Yellow rust concern as some wheat varieties show weaknesses

Some wheat varieties are becoming more susceptible to yellow rust than official data suggests as the disease spreads outside its traditional eastern England hotspots.

Experts believe races of the disease may be adapting rather than a new race emerging as more disease is being seen in Yorkshire and into Scotland, and also into west and southwestern England.

Learn more: Take the Farmers Weekly Yellow Rust Academy

Growers are being advised to be on the alert for the disease next season, pick varieties with the best possible resistance and be prepared to treat crops with fungicides.

“This season we have seen more yellow rust on varieties with a 7 or 8 score for resistance, which are usually pretty good.

“This could suggest they may be a point or two too high,” says independent plant pathologist Rosemary Bayles.

In the AHDB Recommended List, winter wheat varieties are rated on a 1 to 9 score with varieties such as Trinity, Crusoe, Revelation and Evolution rated the highest resistance score of 9, while others such as Solstice, Viscount and Kielder are on a lowly 4.

Experts suggest there is a general erosion of resistance to yellow rust accompanied by a change in the balance of existing rust races.

Colin Patrick and Rosemary Bayles

Colin Patrick and Rosemary Bayles

This is resulting in yellow rust being seen outside the traditional hotspots of Essex, Cambridgeshire and up to the Wash, with a lot more seen in Scotland, and into western areas.

Dr Bayles says that wheat varieties with a resistance of 4 may not merit such as score and could be rated even lower.

Colin Patrick, seed trials manager at distributor Agrii, has seen yellow rust moving into varieties he had not expected this season and into new areas.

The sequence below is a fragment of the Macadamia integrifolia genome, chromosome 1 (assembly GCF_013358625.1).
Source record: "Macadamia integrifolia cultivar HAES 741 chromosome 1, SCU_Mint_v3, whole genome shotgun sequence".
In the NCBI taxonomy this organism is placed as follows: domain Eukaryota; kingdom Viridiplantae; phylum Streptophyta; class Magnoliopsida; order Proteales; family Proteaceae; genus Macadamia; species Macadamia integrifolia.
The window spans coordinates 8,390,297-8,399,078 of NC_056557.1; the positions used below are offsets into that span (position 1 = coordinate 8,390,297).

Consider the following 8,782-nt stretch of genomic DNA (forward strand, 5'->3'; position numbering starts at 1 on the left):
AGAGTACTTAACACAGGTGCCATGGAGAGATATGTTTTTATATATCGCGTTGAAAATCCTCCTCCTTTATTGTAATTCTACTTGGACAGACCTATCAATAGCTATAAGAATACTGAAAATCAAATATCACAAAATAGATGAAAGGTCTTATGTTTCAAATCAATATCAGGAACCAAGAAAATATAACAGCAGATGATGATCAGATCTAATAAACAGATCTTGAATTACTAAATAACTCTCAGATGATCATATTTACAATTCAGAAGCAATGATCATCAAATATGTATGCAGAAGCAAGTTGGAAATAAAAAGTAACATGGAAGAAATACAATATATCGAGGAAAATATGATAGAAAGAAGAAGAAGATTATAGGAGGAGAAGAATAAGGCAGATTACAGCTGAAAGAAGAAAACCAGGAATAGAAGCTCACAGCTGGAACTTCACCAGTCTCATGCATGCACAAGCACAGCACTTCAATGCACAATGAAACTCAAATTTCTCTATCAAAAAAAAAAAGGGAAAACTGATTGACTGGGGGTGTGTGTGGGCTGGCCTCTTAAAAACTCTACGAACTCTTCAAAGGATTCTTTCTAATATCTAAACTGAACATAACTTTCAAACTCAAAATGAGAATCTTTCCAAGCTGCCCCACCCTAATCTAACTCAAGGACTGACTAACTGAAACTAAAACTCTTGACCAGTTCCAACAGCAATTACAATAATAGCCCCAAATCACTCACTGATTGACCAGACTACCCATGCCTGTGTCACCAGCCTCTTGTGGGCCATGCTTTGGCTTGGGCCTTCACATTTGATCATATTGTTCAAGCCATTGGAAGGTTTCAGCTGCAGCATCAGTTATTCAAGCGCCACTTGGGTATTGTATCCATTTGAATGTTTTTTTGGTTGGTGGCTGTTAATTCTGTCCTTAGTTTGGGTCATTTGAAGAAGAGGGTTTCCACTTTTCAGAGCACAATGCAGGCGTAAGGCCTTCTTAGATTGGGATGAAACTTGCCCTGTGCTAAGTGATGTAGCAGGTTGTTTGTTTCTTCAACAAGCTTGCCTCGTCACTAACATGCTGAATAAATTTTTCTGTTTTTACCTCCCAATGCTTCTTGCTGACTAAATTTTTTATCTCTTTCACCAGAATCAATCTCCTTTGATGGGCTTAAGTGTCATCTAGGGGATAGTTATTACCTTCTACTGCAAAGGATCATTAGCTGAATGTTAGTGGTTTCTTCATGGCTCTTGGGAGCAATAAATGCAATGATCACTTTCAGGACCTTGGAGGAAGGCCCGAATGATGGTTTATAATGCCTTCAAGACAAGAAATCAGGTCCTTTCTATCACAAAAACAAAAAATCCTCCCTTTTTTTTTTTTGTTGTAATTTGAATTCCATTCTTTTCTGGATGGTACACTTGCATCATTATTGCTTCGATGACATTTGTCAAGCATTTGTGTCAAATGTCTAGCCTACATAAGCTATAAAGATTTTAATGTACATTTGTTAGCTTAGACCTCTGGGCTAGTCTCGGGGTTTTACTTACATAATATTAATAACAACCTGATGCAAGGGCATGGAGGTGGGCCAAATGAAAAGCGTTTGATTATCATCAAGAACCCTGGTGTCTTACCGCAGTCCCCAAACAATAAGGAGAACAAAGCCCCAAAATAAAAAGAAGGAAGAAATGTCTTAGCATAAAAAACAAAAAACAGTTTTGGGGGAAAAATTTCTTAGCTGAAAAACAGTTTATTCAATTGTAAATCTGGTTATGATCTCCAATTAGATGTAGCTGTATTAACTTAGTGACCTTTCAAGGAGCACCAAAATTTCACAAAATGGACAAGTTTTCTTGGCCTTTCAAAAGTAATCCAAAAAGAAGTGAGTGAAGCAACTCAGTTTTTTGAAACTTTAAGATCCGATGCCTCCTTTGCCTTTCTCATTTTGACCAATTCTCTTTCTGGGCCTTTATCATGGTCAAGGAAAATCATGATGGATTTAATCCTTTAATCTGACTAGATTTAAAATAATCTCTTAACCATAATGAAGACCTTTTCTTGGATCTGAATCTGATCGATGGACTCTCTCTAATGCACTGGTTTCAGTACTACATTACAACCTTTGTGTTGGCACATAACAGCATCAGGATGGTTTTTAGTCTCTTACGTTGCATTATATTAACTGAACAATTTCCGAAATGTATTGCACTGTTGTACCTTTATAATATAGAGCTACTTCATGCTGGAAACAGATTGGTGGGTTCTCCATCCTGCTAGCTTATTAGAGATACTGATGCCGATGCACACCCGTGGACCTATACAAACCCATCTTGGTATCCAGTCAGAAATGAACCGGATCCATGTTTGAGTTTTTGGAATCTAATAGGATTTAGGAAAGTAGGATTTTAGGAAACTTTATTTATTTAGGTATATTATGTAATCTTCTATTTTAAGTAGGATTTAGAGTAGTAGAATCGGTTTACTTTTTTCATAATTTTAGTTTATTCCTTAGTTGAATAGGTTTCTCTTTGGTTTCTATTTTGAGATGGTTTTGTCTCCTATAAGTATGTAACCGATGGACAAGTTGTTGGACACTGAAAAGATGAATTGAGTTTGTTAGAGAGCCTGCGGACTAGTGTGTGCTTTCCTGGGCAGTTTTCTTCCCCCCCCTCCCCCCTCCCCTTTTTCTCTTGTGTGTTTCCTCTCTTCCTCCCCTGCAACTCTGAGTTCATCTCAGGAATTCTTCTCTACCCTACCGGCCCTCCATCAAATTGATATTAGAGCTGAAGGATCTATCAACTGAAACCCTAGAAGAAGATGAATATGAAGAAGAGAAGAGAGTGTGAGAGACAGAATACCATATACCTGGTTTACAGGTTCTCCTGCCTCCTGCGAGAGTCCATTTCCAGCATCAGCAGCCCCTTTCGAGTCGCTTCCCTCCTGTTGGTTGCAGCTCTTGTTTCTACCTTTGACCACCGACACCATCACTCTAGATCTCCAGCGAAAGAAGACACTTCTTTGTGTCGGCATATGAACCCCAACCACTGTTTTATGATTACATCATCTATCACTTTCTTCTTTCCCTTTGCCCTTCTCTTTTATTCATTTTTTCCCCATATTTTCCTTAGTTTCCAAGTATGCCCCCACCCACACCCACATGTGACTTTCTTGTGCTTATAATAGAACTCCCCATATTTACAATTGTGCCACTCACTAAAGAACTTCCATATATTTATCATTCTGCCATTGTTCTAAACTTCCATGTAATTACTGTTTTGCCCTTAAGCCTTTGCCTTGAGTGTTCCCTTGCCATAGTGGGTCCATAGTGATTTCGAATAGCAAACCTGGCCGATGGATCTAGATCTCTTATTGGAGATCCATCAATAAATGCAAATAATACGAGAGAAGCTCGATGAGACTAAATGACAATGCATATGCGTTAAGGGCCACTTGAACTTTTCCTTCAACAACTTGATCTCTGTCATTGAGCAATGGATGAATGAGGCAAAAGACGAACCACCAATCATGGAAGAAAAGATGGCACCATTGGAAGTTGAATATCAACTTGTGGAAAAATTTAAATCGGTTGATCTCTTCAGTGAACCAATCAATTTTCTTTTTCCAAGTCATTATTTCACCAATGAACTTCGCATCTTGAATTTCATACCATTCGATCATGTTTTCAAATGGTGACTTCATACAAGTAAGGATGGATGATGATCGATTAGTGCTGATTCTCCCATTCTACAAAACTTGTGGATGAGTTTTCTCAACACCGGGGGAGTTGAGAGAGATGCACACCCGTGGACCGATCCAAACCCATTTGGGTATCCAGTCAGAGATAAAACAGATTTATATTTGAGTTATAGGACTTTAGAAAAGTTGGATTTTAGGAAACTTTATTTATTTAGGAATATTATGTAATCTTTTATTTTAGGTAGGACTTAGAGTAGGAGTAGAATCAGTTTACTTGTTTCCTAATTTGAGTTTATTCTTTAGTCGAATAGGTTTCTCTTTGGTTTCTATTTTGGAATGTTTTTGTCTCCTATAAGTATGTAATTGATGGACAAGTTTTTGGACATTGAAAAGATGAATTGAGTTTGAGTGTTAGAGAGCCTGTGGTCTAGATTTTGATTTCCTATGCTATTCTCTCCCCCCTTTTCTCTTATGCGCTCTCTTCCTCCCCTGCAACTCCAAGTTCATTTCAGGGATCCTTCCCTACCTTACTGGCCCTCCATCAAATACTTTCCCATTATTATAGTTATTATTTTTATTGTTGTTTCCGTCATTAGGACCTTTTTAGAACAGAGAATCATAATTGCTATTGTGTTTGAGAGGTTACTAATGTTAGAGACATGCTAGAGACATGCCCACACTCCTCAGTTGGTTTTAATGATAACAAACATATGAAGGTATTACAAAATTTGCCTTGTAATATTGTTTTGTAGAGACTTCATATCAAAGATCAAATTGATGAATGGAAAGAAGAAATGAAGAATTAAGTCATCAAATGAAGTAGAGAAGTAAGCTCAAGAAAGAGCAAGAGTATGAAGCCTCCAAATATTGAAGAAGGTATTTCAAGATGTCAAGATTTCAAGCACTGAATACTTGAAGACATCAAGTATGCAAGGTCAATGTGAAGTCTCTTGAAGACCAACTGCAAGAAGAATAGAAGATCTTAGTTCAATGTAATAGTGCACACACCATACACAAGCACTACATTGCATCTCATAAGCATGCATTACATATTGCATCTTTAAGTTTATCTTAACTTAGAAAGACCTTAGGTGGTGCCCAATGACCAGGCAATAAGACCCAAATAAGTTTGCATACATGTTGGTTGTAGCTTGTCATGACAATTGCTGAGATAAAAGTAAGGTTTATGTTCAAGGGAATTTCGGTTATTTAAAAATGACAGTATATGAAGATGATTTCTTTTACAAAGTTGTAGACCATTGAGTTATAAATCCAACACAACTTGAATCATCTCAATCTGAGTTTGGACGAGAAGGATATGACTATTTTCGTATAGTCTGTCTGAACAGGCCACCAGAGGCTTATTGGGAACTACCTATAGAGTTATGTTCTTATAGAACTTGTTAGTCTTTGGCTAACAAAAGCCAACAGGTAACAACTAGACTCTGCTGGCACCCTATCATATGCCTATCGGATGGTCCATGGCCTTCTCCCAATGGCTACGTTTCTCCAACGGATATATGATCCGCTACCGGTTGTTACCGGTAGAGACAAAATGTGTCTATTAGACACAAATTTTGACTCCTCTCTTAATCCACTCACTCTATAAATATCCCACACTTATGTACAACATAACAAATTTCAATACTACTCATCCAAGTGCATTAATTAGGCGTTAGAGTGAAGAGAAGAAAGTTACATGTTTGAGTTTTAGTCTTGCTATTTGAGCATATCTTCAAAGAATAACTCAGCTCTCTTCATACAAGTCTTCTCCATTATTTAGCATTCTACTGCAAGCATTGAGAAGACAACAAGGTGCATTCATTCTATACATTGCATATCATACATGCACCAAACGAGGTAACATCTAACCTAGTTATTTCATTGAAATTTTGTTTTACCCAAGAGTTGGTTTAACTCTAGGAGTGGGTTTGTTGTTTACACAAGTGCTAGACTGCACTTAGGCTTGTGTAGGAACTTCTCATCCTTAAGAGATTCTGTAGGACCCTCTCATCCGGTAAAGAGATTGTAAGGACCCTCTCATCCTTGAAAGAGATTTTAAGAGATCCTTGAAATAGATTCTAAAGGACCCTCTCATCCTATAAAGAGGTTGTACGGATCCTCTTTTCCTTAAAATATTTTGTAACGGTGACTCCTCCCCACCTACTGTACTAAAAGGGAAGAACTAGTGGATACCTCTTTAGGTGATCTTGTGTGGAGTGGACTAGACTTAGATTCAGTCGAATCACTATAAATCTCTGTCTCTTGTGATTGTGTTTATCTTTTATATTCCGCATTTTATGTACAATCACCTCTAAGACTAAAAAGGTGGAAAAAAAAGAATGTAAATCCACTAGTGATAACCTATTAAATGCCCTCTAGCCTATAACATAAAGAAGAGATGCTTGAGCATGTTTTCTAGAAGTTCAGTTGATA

“We are seeing yellow rust in varieties we had not expected and into area where we have not seen widespread disease before,” he says.

Mr Patrick adds that some highly resistance varieties have held up well but others with a solid 9 could really fall to 8, and the relatively large number of varieties with a score of 8 now look like being between a 5 and 7.

In eastern England, his work suggests noticeable changes in susceptibility in Cordiale derivatives based on the Yr7 resistance gene, and in Scotland varieties based in Claire and Alchemy are taking more yellow rust than in the past.

Mr Patrick advises growers to be extra vigilant in the coming season and suggests the following:

  • Select varieties with strong resistance ratings based on the most recent season
  • Treat seed of varieties with questionable resistance with fluquinconazole seed treatments
  • Monitor yellow rust levels carefully in all varieties, including spring wheats
  • Employ a yellow rust-active T0 spray where early spring levels are high
  • Include an extra strobilurin fungicide in the main spray programme if yellow rust become evident
NOVEMBER
3

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